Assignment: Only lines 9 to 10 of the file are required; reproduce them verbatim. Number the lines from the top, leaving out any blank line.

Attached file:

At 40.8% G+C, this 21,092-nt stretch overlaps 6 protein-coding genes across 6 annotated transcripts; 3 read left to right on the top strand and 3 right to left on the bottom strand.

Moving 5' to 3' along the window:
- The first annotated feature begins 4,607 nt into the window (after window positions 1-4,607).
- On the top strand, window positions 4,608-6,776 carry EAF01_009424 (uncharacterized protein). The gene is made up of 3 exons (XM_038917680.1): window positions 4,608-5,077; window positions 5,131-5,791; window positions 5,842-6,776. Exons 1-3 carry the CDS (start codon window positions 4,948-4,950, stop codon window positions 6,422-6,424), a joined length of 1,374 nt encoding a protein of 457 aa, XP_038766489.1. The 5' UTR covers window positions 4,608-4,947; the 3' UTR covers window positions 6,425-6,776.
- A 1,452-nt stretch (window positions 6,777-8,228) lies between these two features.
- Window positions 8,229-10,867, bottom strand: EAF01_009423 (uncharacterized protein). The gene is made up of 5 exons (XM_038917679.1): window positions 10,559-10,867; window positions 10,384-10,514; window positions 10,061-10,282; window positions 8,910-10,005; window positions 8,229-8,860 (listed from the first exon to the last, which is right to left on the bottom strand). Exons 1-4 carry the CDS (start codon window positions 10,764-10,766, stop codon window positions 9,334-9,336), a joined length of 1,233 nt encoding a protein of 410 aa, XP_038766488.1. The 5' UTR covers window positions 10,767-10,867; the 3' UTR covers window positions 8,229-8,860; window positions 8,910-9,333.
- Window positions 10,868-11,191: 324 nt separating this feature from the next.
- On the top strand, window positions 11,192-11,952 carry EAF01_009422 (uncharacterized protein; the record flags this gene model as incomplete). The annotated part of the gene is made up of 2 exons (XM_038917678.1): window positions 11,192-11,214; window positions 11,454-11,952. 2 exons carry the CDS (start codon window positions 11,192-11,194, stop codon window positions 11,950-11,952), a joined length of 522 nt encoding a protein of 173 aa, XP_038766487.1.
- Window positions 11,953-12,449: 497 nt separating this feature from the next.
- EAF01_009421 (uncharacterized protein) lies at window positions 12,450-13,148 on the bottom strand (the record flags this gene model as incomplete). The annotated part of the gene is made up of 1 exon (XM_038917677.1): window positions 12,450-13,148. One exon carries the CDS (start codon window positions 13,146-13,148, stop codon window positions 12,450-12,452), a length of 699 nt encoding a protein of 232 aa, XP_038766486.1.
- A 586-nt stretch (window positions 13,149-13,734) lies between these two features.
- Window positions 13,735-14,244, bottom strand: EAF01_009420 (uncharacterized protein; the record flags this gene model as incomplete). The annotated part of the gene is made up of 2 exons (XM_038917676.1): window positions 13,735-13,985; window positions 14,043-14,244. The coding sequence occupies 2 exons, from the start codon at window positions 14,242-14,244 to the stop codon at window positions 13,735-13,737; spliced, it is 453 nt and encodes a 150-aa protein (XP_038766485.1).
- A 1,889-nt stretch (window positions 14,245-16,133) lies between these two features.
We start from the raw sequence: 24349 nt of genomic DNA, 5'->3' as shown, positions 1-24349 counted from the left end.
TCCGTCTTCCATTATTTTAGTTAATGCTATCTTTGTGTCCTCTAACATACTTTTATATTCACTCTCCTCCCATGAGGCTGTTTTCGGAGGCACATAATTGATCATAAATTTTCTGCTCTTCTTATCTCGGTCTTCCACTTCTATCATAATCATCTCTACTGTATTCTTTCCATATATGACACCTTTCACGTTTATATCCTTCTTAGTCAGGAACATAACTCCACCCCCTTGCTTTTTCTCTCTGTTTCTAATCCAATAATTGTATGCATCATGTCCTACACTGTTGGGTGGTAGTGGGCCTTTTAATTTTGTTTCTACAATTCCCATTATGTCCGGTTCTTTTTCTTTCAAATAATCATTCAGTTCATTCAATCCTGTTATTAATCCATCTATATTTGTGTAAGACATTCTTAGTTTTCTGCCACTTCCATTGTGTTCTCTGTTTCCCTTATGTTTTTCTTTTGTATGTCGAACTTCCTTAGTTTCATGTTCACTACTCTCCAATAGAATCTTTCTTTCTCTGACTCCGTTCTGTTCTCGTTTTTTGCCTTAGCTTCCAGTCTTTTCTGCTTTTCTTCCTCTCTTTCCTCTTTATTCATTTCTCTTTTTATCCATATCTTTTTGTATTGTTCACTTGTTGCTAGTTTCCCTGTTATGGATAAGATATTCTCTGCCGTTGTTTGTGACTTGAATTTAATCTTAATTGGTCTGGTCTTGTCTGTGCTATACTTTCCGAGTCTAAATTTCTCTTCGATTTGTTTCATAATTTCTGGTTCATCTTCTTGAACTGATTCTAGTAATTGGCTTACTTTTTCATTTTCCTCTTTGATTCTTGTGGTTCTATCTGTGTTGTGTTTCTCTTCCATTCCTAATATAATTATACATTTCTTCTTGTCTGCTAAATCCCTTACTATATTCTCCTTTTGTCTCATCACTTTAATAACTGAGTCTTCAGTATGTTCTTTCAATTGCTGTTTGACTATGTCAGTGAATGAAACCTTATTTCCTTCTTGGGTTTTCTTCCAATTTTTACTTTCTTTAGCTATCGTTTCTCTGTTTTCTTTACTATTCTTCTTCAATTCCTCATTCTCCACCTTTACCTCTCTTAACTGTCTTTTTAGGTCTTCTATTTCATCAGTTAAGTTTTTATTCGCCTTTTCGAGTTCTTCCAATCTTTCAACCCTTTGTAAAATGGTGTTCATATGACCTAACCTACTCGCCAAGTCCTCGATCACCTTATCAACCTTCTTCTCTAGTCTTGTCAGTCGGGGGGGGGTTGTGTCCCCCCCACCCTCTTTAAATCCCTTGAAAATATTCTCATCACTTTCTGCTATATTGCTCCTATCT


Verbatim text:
- Window positions 11,953-12,449: 497 nt separating this feature from the next.
- EAF01_009421 (uncharacterized protein) lies at window positions 12,450-13,148 on the bottom strand (the record flags this gene model as incomplete). The annotated part of the gene is made up of 1 exon (XM_038917677.1): window positions 12,450-13,148. One exon carries the CDS (start codon window positions 13,146-13,148, stop codon window positions 12,450-12,452), a length of 699 nt encoding a protein of 232 aa, XP_038766486.1.